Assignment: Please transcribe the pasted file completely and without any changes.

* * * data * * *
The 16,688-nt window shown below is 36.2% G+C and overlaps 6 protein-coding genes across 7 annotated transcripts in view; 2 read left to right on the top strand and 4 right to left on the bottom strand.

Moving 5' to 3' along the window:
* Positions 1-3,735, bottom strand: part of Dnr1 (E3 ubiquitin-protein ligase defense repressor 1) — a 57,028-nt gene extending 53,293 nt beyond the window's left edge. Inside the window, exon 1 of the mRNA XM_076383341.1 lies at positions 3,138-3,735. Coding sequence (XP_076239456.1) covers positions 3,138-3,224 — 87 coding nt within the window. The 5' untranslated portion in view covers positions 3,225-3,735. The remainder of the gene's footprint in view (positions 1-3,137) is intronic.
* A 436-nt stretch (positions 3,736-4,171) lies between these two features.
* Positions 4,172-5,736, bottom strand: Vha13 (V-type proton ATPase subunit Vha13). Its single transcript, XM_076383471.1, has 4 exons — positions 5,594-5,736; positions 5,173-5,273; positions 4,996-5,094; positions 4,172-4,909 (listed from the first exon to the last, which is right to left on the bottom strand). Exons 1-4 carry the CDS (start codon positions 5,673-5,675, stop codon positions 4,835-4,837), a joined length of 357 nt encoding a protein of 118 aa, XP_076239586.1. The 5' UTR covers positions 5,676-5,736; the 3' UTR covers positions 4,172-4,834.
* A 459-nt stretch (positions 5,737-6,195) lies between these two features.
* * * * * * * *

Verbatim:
The 16,688-nt window shown below is 36.2% G+C and overlaps 6 protein-coding genes across 7 annotated transcripts in view; 2 read left to right on the top strand and 4 right to left on the bottom strand.

Moving 5' to 3' along the window:
* Positions 1-3,735, bottom strand: part of Dnr1 (E3 ubiquitin-protein ligase defense repressor 1) — a 57,028-nt gene extending 53,293 nt beyond the window's left edge. Inside the window, exon 1 of the mRNA XM_076383341.1 lies at positions 3,138-3,735. Coding sequence (XP_076239456.1) covers positions 3,138-3,224 — 87 coding nt within the window. The 5' untranslated portion in view covers positions 3,225-3,735. The remainder of the gene's footprint in view (positions 1-3,137) is intronic.
* A 436-nt stretch (positions 3,736-4,171) lies between these two features.
* Positions 4,172-5,736, bottom strand: Vha13 (V-type proton ATPase subunit Vha13). Its single transcript, XM_076383471.1, has 4 exons — positions 5,594-5,736; positions 5,173-5,273; positions 4,996-5,094; positions 4,172-4,909 (listed from the first exon to the last, which is right to left on the bottom strand). Exons 1-4 carry the CDS (start codon positions 5,673-5,675, stop codon positions 4,835-4,837), a joined length of 357 nt encoding a protein of 118 aa, XP_076239586.1. The 5' UTR covers positions 5,676-5,736; the 3' UTR covers positions 4,172-4,834.
* A 459-nt stretch (positions 5,737-6,195) lies between these two features.